Valve Lifters & Adjustment May/June 2006

Why does valve train weight matter? The heavier the combined valve train weight is, the stronger the springs must be, with a given cam profile, to achieve a given RPM. The more spring load there is, the faster the cam lobes and lifters are worn. So keep the valve train light.

Flathead V-8 lifters may be adjustable or fixed. Some of the weights I’ve seen are
45-52 grams. Hollow stock non-adjustable lifter. There are at least three types of these.
83 grams.  Production hollow adjustable lifter.
103 grams. Modern Johnston adjustable, solid, with oblong lots on the sides.
118 grams. TRW made adjustable lifters for Ford.
143 grams. So far the heaviest I’ve found; a 1953 part number solid lifter. 

As you can see, the big difference, especially percentage wise, is going from any fixed to any adjustable lifter. If you think that weight is critical at the RPM you expect to run, you should adjust your lifters by grinding, just like Henry did.

If you are not ready to adjust by grinding, then use adjustable lifters. Use lifters that have slots or holes in the sides. The lifters in the Flathead V-8 are all “solid” by type. This means that they are not hydraulic. Some are hollow, however, to reduce weight. The slots or holes in the sides allow you to hold them without using the lifter wrenches at the top. It is difficult enough to get the thin 7/16” tappet wrench between the spring retainer and the lifter boss, without trying to also fit in a lifter wrench.


To avoid using a lifter wrench, drill a hole in the lifter boss 5/32” diameter, as low as practical. Debur the lifter bore where the drilled hole enters. Then, after cleaning when you are setting the valve lash, put a 5/32” allen wrench into the lifter slot or hole through the drilled hole in the lifter boss. Why an allen wrench? It is made of tough steel and the adjusting torque will not shear it. Don’t use a nail.  The allen wrench also has a handle to pull it back out easily. 

The mechanism that keeps the adjusting screw from turning in the lifter body is clever. On most Johnson style lifters there are two sections of thread, separated by a necked down area. The pitch indexing of the two sections is not the same. This stretches the necked down area. The resulting tension on the screw threads quite effectively keeps the adjusting screw from turning in the lifter body without undue wear.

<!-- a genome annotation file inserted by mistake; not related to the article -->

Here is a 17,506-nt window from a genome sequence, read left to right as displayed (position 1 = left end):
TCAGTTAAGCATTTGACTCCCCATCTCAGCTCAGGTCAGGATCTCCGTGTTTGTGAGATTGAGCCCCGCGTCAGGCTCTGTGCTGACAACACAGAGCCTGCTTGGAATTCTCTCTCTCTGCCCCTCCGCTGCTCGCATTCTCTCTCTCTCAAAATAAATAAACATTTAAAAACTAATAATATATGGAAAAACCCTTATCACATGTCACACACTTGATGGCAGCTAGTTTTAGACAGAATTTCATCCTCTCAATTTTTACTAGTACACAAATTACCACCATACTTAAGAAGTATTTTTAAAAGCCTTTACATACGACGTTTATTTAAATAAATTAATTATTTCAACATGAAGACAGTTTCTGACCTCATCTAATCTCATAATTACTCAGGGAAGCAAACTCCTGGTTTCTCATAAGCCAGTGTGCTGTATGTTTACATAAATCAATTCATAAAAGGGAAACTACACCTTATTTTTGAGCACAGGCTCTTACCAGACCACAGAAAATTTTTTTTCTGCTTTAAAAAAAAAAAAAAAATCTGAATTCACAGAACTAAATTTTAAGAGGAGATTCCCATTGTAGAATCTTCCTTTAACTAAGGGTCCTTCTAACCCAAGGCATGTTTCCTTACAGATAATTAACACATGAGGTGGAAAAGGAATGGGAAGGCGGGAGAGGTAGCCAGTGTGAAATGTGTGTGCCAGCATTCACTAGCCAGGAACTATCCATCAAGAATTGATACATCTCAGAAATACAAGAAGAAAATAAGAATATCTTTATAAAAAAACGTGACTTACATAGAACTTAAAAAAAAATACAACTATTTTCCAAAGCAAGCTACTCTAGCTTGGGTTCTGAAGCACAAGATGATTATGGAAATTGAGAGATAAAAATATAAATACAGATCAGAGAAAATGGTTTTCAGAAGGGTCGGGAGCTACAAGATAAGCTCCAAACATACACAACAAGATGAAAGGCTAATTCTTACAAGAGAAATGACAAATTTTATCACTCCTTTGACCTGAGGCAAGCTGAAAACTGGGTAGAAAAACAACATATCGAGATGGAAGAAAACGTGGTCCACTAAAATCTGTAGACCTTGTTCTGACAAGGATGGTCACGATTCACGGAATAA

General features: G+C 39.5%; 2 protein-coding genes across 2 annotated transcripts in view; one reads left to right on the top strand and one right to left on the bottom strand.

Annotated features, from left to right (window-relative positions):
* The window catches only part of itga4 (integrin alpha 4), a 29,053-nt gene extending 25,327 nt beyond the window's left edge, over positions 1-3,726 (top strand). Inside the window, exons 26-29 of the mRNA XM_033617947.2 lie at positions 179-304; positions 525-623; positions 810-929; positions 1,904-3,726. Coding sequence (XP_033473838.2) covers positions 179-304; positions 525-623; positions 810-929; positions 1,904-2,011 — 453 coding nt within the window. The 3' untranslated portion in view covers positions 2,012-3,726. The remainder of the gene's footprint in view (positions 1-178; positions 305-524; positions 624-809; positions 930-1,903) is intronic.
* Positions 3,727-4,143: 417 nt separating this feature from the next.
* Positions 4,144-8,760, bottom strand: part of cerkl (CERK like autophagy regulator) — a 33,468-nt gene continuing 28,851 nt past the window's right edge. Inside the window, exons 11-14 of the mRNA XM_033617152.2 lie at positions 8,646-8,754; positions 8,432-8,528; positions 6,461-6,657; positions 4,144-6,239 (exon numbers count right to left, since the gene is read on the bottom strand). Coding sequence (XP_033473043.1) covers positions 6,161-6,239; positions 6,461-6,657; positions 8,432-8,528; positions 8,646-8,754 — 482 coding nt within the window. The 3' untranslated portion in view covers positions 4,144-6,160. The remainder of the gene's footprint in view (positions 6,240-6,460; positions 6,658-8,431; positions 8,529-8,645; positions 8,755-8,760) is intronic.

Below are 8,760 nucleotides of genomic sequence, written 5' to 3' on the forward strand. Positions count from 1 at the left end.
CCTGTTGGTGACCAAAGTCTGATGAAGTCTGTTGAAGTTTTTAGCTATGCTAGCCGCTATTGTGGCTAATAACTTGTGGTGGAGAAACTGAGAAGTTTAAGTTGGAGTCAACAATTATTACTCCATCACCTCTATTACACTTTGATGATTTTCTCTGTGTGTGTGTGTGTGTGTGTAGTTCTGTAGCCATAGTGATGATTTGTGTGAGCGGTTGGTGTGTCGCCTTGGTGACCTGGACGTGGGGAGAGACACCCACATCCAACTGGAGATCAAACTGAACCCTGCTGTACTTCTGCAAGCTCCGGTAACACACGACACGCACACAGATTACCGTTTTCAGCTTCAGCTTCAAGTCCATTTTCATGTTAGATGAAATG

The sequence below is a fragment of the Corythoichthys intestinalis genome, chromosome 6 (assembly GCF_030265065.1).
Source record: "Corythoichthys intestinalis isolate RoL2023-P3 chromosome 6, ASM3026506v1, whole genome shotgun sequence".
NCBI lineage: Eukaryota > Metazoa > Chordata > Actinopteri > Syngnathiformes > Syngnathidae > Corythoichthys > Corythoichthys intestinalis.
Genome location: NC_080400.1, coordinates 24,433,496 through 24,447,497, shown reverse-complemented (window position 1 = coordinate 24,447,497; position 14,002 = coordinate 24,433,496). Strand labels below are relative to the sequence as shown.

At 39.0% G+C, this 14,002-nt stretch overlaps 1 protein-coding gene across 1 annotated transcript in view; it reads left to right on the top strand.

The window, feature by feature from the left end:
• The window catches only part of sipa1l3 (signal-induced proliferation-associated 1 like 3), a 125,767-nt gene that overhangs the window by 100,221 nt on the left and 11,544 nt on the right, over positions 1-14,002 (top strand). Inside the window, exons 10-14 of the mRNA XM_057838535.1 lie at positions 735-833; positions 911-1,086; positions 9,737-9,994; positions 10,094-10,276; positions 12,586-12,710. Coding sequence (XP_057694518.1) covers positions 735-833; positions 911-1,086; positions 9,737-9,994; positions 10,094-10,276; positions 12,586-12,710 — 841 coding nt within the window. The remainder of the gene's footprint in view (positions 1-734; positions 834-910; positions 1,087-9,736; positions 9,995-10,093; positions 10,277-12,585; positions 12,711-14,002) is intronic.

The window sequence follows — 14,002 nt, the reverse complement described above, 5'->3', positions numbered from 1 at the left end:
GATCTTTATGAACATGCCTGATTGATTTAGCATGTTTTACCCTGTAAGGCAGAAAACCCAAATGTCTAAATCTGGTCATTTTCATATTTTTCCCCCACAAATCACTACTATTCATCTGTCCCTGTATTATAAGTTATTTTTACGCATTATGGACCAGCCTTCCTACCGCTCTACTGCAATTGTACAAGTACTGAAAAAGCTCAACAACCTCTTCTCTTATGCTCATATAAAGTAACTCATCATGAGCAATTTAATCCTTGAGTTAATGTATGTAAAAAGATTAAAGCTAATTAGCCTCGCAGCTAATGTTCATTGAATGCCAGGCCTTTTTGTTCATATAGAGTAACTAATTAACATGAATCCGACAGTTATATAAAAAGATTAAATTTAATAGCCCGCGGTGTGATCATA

There is another style that is used in some adjustable lifters. It is much less common than the one described above, in my experience. The bottom end is slit up the sides. The bottom end is spread open a bit, possibly after the adjusting screw is assembled in the lifter body. They also have a necked down area. The springiness of the steel screw segments against the lifter body threads provides the self locking action. These do not seem to last as long as the first type, possibly due to the cutting action of the edges of the slits. It is very difficult to be able to successfully get one of these screws back in once it is completely removed.

I have never seen a flathead Ford adjustable lifter with a free adjusting screw and lock nut. I have seen an adjustable flathead Ford lifter that has a free adjusting screw where the locking mechanism is a plastic locking compound, like “Locktite”. The breakaway torque is over 45 ft-lbs. After it is turned out and back in, the breakaway is under 12 in-lbs, or under one ft-lb. This is not satisfactory unless you can clean the threads and reapply the locking fluid after each adjustment. 

There is a current production adjustable lifter where the hex turns the entire top of the lifter. The adjusting threads have a plastic material injected into the center cavity and out into the threads in four places. These appear to be working well in service.

Hardness should be Rockwell C scale mid-50’s on the bottom of the lifter. You can check this with a file on the bottom corner. If the lifter is hard enough, it should not file readily – the file should “skate” on the material without cutting.